Millions of Londoners were exposed Monday to a series of anti-Israel posters on the underground network to mark the beginning of the Boycott, Divestment and Sanctions (BDS) movement’s 12th annual Israeli Apartheid Week.
Transport for London, which is responsible for the tube service, said this was “an act of vandalism,” the ads were not authorized and staff members were working to take them down, the Jewish Chronicle reported.
The posters, designed in the style of BBC reports, attacked the UK broadcasting organization [which is frequently criticized for pro-Palestinian leanings] for biased pro-Israel reporting and claimed Israel used British arms to “massacre Palestinians” during 2014’s Operation Protective Edge in Gaza.
A third poster criticized the global security company G4S for working in Israel, while a fourth, titled “Apartheid is Great….Britain,” alleged that more than 100 UK companies continue to supply military equipment to the Jewish State.
The Jewish Chronicle estimated that the ads appeared in some 500 trains.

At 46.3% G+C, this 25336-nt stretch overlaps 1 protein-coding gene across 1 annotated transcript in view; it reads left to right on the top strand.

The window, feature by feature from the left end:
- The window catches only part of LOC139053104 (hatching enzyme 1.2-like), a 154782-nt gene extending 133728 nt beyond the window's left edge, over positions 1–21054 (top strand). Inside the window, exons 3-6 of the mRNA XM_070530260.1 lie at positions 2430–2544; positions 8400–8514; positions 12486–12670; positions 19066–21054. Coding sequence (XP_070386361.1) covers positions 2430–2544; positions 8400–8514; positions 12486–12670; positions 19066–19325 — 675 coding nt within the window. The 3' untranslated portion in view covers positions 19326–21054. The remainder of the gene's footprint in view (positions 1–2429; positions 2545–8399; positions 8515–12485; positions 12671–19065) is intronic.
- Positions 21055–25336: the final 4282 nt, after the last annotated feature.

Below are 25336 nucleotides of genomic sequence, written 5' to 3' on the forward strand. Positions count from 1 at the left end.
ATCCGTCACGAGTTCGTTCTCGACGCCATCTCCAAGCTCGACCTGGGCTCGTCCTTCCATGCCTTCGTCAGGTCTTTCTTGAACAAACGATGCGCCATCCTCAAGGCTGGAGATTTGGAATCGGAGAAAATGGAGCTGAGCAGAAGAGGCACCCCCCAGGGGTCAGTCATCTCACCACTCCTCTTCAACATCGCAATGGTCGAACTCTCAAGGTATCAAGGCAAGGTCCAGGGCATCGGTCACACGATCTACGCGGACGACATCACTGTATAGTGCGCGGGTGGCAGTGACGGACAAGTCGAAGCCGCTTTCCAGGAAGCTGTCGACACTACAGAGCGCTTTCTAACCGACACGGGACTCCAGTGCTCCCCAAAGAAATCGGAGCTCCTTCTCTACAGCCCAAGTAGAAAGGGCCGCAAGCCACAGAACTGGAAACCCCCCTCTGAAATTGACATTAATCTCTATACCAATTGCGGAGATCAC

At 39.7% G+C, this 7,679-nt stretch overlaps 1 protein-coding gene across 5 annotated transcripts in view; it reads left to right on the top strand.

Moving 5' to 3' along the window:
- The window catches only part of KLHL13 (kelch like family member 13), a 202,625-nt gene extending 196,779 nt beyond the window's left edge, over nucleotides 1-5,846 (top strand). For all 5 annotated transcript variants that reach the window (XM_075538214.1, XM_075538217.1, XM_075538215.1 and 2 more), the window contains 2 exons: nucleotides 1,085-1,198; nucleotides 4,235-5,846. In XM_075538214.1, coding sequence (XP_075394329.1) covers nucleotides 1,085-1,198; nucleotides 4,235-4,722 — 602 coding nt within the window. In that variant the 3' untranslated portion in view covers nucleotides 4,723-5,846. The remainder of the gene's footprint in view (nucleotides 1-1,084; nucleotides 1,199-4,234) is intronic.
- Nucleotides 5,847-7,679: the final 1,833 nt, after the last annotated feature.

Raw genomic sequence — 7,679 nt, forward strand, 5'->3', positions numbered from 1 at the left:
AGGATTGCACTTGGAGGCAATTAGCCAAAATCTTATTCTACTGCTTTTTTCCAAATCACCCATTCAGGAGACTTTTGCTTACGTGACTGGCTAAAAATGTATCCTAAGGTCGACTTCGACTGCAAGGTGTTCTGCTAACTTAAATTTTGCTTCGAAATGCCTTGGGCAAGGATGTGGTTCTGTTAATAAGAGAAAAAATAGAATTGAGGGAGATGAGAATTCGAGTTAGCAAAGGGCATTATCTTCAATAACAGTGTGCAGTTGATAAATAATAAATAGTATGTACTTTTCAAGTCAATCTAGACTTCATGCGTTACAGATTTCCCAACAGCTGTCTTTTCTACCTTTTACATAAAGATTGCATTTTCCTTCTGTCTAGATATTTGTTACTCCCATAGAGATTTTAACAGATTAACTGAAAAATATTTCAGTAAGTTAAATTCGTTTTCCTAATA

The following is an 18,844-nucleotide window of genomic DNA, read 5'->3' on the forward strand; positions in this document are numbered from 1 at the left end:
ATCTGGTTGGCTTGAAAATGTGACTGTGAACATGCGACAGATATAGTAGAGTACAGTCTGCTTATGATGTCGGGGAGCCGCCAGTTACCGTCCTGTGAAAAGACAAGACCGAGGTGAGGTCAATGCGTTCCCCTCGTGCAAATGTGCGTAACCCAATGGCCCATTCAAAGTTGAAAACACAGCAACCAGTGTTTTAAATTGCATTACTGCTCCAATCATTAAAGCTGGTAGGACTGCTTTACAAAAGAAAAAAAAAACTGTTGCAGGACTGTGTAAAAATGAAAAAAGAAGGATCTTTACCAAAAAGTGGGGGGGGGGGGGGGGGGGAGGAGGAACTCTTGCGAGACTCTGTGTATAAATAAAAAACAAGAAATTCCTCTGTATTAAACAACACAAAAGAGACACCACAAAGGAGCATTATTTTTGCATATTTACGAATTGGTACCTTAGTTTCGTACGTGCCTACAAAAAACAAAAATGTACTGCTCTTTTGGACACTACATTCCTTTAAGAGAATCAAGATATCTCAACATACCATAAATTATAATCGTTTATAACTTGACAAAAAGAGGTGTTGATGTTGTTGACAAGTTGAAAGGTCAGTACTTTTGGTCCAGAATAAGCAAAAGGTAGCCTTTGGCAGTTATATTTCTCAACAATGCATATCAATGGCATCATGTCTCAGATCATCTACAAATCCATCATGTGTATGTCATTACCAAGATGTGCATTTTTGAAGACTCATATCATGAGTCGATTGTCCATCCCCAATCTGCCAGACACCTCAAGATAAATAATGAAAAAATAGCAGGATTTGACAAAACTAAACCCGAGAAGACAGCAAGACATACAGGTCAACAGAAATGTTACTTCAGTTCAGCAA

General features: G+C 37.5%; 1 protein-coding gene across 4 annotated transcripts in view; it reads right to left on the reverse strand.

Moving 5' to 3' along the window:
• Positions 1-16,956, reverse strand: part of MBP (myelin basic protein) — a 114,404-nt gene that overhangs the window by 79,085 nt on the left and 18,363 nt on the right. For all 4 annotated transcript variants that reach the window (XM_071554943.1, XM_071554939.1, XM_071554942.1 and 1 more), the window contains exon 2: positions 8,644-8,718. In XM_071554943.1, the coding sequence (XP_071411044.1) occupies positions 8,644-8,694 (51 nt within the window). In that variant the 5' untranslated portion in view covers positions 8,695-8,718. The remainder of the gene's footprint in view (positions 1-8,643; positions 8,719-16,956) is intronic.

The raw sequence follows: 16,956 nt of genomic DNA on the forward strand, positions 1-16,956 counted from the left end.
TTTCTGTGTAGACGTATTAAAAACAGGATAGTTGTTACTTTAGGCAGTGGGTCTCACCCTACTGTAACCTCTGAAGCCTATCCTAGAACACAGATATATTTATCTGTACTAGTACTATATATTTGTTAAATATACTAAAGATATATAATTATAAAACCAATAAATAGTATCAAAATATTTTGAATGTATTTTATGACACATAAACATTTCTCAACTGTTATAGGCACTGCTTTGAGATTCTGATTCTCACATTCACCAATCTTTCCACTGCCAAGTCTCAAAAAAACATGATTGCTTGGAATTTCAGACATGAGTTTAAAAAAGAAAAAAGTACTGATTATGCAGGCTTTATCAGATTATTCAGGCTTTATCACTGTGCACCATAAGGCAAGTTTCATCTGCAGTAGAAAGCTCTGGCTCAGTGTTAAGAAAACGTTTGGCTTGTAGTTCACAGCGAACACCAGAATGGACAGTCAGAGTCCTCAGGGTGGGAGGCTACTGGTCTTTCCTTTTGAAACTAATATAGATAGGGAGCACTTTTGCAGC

Israeli politicians on Monday afternoon argued over who it was that got the ads removed.
Prime Minister Benjamin Netanyahu said he asked Foreign Ministry chief Dore Gold, who is currently in London, to demand that the British government see to it that the offending posters were taken down.
MK Yair Lapid (Yesh Atid), by contrast, said he had contacted London Mayor Boris Johnson and asked him to intervene “because the government, as usual, was doing nothing.” Johnson, “a friend of Israel,” immediately took action, said the centrist opposition party leader. “He explained that they were put up without authorization and said he would give the instruction for them to be taken down immediately,” Lapid said.
Johnson lashed out against boycotters of Israel as “lefty academics” who wield no real influence, during a visit to Tel Aviv in November.
Dore Gold meanwhile told Army Radio that the issue had been dealt with before Israeli politicians intervened. Israeli embassy officials became aware of the posters around midnight Sunday and by first thing Monday, were talking with London’s council about having the adverts removed.
On Wednesday, the British government formally announced guidelines that prohibit publicly funded bodies from boycotting Israeli-made products. Bodies to which it applies include government agencies, the National Health Service and local authorities.